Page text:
Using Meditation for Health Benefits

Meditation has for many centuries been associated with spiritual health and a general sense of well being. Those in the Eastern countries, where meditation has always been widely practiced, may have recognized its holistic effect, and the direct part meditating can play in good physical health as well as spiritual.

In Western countries, though, there has mostly been a dismissive attitude to the part the practice of meditation can play in health. In fact, any benefit from meditating was mostly derided until recently. Health, of course, is the profession of doctors and support professionals, so while doctors have been widely dismissive of meditation as a health aid, it is not surprising the general public in Western countries have followed their lead.

In some ways, though, those traditional attitudes of the medical profession do not stand up to close examination. How often have you heard of a patient being told, on being examined, that there is nothing wrong, “it is all in the mind”? There you have a doctor saying, without hesitation, that the patient’s symptoms are all in the mind; they come from the brain and are not “real”. So, if they acknowledge so readily that the mind creates symptoms, why dismiss entirely that the mind cannot also play a part in cures or improvements in health?

It has also been common for doctors to dismiss some improvements to a patient’s symptoms, when taking a non-drug treatment, that it is merely a placebo effect. In other words, the improvement is “all in the mind”. On these occasions, the doctors, in trying to dismiss the patient’s health improvement, are acknowledging that the patient’s own mind has brought about that improvement.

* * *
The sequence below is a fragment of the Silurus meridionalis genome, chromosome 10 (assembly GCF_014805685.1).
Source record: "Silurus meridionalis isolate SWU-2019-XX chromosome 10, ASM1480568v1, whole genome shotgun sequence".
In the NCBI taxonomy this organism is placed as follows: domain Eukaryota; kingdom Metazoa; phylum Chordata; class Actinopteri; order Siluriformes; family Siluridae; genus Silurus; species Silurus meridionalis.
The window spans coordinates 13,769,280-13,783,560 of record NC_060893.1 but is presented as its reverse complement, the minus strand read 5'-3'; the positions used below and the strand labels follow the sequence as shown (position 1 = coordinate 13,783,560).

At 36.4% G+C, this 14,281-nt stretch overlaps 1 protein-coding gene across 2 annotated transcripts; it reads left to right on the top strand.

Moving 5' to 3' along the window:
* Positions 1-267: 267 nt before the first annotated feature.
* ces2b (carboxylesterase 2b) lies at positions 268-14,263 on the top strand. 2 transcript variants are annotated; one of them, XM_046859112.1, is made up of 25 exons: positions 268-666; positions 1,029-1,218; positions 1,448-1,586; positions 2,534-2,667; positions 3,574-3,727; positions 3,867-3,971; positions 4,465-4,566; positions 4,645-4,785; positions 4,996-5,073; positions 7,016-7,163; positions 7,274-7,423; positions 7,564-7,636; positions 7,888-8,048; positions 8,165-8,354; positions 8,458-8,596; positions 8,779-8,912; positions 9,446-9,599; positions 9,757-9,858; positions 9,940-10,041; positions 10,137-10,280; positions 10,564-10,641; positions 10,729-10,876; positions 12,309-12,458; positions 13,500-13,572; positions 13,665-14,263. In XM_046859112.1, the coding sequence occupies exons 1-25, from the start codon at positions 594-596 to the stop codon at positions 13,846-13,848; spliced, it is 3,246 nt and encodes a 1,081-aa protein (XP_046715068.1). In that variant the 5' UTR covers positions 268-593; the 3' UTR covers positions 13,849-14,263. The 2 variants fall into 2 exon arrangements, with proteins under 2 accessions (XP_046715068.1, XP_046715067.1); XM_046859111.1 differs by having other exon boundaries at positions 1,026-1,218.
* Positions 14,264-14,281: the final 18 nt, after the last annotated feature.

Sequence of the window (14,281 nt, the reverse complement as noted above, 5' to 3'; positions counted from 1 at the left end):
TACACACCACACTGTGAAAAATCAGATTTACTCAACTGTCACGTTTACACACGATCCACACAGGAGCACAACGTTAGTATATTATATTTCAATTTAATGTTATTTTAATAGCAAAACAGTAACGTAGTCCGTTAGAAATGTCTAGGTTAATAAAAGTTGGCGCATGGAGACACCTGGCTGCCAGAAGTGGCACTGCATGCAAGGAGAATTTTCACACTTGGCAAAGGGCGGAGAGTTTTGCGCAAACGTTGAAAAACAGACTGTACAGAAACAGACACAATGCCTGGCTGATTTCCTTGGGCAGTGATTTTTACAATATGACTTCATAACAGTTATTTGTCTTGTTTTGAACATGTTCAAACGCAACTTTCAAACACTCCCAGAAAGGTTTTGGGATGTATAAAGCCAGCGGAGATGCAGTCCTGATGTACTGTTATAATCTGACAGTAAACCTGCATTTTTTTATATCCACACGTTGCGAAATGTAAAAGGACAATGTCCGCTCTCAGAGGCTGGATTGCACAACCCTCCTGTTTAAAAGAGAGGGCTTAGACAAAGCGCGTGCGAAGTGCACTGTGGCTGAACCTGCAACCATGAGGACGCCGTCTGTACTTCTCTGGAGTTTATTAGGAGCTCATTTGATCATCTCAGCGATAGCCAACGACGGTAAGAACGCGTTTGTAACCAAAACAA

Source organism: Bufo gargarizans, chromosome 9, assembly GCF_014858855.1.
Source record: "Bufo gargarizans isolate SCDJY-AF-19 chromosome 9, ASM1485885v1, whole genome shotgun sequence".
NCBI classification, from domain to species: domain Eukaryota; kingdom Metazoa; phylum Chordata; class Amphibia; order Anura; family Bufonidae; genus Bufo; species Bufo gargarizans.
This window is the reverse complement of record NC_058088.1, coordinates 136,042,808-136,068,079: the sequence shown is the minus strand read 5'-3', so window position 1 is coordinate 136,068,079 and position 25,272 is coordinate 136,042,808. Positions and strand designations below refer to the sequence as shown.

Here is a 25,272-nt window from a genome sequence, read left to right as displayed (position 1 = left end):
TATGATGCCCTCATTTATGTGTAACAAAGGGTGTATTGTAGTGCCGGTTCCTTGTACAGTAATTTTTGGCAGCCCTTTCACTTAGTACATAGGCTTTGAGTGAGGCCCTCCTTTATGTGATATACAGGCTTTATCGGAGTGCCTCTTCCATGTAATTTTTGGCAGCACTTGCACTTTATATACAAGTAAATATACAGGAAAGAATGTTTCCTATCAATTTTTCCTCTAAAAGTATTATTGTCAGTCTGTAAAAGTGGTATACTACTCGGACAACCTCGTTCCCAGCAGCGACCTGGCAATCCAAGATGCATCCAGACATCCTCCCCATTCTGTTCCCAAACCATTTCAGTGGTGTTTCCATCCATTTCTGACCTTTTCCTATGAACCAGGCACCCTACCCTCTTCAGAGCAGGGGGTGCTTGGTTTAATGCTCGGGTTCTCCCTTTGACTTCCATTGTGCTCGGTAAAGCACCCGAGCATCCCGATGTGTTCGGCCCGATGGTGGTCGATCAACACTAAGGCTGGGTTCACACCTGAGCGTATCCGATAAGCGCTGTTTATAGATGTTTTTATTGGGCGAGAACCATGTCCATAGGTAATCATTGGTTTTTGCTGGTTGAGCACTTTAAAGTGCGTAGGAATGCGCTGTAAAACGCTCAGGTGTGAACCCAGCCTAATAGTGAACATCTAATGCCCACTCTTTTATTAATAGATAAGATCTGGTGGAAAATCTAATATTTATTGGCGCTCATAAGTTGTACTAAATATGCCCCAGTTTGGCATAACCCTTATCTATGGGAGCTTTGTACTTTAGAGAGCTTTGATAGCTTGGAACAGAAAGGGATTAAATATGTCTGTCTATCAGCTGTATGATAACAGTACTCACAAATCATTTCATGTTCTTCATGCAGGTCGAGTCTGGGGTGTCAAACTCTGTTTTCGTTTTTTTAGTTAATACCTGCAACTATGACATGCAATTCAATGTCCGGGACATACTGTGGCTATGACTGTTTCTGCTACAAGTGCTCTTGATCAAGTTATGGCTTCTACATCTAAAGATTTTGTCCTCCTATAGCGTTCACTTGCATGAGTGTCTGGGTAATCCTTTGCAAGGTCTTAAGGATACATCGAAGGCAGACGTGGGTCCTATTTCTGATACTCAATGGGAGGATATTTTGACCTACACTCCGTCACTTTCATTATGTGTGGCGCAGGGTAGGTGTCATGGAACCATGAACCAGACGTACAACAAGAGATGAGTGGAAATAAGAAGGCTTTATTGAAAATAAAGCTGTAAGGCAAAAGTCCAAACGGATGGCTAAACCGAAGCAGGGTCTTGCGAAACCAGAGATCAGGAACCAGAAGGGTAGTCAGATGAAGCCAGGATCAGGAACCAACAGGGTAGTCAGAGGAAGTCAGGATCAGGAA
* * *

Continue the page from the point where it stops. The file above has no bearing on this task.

The human mind, of course, is in contact with the whole of the body 24 hours a day, so if you look at it from that angle, the mind and body, physical and mental health, are all inextricably linked at all times. As meditation helps to establish more self control over your mind, it does leave wide open the possibility that meditating can be used to affect health. In recent years, some health practitioners have come to realise that meditation can have some health benefits, and these are the areas where interest has been most focused:

1. Most modern doctors will acknowledge that stress is a source of health problems, and some now acknowledge that meditation can reduce stress and help people to relax.

2. There has been some study into blood pressure being lowered during meditation. That is one positive use of meditation on health that I can vouch for, as I have measured my own blood pressure during meditation, and brought my diastolic reading down by 10 points or more, on several occasions.

It is good to read that some hospitals and doctors are incorporating some stress reduction therapies, such as meditation and massage, into their every day activities. In fact, my first experience of yoga meditation was 10 years ago, in a class organised jointly by the local hospital and council. I was the only “baby”, being under 50, in the class, which was aimed at those with some physical restriction (in my case fused vertebrae) and thus attracted mostly those in their late 60’s, 70’s and 80’s. All felt some benefit from the sessions, including two patients with Parkinson’s disease. No miracle cures, but they did say it helped them.

While there is a lack of scientific study into meditation and health, it is probably wise not to ignore the possible benefits to your health in meditating, especially as a preventative measure against stress. For specific health problems, you should follow your doctor’s advice, but there is no reason you should not ask if meditation, or other relaxation techniques, may help you. These days, you may be surprised by his or her answer.